This means that savvy designers should be aware of how design is being/has been brought into their organisation, and what voice it has within the hierarchy. Knowing this will help them understand what kind of impact design can have for customers, clients, and the organisation itself. And…if the organisation is missing a designer’s voice at management or C-suite level, then it, at least, points to an opportunity for a designer to become that voice within the company.

While the exponential growth of design roles is a good sign, the concentration of design and other skills into a smaller number of mid to large consultancies points to a possible rocky time ahead for smaller independent UX and design companies, at least in the mid-term.

Looking Forward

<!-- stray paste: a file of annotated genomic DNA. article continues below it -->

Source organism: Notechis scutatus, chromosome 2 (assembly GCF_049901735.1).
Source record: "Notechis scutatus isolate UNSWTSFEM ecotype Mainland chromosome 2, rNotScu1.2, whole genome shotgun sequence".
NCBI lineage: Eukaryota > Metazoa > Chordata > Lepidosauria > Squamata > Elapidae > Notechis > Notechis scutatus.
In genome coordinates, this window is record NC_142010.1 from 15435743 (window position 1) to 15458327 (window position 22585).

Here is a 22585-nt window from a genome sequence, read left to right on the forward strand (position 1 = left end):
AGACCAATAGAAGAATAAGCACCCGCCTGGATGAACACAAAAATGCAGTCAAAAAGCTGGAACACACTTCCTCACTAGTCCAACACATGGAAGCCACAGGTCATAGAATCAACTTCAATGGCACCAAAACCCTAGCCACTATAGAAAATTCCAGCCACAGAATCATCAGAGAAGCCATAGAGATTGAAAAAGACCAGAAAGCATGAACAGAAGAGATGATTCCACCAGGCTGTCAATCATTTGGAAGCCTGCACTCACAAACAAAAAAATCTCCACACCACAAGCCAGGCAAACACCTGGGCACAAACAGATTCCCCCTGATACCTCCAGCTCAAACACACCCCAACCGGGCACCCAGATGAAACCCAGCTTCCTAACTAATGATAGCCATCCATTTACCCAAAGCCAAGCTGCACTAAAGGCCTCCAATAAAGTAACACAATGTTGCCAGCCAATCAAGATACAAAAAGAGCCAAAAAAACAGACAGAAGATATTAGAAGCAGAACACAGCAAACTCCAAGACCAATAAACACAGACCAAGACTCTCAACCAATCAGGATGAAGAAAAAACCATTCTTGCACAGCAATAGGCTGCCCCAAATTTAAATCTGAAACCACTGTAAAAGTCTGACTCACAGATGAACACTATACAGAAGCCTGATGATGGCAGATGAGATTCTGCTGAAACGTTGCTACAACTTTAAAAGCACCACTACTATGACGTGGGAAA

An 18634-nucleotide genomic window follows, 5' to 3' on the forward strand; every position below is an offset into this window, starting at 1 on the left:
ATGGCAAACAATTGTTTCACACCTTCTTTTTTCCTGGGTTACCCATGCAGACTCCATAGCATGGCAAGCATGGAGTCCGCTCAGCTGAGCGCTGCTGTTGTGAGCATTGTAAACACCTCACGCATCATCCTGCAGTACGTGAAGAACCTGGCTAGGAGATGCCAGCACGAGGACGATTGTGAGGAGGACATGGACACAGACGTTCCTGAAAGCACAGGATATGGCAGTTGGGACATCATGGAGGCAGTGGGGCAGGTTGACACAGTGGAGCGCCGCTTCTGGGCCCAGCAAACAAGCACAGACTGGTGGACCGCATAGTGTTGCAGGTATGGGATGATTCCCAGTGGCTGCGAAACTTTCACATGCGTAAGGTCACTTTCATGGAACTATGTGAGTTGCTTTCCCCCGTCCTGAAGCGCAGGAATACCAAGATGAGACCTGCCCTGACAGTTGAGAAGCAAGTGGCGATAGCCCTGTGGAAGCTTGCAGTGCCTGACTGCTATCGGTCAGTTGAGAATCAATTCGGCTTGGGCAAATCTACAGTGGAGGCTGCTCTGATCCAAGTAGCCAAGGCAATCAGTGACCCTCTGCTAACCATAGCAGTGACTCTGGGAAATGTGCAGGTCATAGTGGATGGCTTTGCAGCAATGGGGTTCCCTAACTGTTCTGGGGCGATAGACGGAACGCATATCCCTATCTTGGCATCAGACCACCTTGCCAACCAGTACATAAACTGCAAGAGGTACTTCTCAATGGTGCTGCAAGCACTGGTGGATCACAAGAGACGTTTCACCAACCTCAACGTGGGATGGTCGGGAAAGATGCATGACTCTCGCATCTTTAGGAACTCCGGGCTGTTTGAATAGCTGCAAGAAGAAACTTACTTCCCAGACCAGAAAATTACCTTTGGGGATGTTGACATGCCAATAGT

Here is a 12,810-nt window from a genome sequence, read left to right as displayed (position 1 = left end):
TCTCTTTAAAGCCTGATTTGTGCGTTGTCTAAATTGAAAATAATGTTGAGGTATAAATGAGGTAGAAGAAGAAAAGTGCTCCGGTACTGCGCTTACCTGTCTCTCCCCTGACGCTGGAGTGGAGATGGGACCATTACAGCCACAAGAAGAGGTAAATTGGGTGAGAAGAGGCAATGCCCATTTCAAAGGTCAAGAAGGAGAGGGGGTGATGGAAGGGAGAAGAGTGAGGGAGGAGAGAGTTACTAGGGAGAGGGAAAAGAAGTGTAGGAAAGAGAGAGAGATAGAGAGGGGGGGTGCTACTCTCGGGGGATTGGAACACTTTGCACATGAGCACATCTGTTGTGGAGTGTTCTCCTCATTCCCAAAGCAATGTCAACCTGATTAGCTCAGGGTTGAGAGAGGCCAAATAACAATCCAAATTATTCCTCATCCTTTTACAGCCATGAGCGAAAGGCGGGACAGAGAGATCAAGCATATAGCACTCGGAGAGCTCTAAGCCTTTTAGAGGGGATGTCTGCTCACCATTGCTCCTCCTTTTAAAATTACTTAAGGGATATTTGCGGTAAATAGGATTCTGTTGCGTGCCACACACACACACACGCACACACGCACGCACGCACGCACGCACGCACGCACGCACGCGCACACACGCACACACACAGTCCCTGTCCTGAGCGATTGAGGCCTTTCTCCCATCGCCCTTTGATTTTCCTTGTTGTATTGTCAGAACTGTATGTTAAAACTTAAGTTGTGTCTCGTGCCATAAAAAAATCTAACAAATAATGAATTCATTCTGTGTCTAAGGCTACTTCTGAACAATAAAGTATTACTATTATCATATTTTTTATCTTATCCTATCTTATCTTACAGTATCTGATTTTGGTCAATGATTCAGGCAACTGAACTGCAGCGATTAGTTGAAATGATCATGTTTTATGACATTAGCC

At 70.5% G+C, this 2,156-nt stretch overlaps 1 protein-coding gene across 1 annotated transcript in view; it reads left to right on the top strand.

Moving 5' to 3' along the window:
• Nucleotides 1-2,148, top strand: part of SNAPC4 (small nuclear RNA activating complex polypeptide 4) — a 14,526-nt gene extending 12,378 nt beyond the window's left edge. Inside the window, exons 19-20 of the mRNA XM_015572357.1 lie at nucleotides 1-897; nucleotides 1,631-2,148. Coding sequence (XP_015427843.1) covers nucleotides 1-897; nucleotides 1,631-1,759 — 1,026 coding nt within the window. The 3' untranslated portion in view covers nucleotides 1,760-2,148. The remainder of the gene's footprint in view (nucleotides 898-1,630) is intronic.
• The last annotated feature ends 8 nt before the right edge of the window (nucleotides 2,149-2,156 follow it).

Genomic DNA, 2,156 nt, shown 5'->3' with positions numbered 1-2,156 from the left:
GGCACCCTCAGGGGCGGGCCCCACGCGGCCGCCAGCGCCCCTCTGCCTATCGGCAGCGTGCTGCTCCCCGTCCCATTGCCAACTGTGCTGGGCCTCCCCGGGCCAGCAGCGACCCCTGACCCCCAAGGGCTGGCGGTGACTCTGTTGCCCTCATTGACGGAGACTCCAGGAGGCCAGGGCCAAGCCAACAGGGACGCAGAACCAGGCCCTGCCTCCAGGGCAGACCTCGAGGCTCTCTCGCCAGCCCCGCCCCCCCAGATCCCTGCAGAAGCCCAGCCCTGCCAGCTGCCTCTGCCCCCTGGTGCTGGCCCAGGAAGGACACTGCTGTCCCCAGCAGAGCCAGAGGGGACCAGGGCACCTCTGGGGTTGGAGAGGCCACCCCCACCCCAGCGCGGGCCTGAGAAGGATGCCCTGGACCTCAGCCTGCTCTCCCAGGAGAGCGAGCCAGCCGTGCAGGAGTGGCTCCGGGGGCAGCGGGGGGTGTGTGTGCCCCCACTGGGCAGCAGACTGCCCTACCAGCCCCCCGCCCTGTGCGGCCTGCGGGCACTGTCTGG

As the walls between ad, marketing, UX, AI, machine learning, IoT, web and other agencies break down the role and position of design expands too. Designers can lead and help produce each of these services, if they can position design at the right level in their organisation.

So what does this mean for traditional design consultancies? Many have already moved their design offering away from digital services towards business and product design, allowing them to provide strategic direction to their clients’ internal design, business, product, service and other teams.

But the consultancy industry is still changing, and will continue to change for some time. The role of design can have a transformative effect on companies, clients, and customers when it’s correctly positioned in the organisation. And as the ad, marketing, VR, AR, UX, AI, product, machine learning, IoT, web, and other services mix and merge the nature and scale of services we can design will change too – and we’re well equipped to handle these challenges, if we can keep our most important skill: perspective.

 

Piers Scott ux